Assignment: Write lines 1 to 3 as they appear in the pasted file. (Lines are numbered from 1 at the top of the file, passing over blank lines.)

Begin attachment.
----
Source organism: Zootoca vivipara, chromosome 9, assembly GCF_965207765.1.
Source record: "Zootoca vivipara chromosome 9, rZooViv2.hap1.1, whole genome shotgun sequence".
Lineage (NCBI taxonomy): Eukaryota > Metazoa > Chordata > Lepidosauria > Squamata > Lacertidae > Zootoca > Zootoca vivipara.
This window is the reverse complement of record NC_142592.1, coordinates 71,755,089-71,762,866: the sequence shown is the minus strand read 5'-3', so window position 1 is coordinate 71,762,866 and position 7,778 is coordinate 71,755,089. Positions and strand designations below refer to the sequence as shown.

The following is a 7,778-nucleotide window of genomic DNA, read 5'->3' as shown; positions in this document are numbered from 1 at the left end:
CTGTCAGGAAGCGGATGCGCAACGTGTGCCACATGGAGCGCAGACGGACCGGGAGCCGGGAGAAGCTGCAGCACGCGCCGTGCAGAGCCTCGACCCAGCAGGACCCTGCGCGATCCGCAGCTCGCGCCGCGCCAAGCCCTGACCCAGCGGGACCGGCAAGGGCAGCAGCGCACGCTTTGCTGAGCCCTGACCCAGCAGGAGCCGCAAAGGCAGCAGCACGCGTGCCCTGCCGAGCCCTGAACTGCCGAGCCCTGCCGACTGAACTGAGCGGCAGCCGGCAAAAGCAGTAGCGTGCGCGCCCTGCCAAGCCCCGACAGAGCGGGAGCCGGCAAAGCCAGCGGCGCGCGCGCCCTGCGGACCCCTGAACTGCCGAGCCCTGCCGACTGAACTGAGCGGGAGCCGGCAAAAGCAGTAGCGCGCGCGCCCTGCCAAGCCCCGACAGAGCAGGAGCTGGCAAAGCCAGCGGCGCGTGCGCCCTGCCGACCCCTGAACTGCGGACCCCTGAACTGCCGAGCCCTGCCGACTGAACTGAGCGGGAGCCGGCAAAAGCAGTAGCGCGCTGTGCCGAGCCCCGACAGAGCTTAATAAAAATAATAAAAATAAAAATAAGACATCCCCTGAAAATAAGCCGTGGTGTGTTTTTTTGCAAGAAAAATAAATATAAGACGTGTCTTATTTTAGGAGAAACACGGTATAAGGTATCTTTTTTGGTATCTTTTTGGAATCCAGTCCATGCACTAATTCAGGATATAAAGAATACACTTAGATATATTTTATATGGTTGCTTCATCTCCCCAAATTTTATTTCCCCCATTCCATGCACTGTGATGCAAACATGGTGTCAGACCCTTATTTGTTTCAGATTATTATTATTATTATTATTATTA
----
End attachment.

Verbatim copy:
Source organism: Zootoca vivipara, chromosome 9, assembly GCF_965207765.1.
Source record: "Zootoca vivipara chromosome 9, rZooViv2.hap1.1, whole genome shotgun sequence".
Lineage (NCBI taxonomy): Eukaryota > Metazoa > Chordata > Lepidosauria > Squamata > Lacertidae > Zootoca > Zootoca vivipara.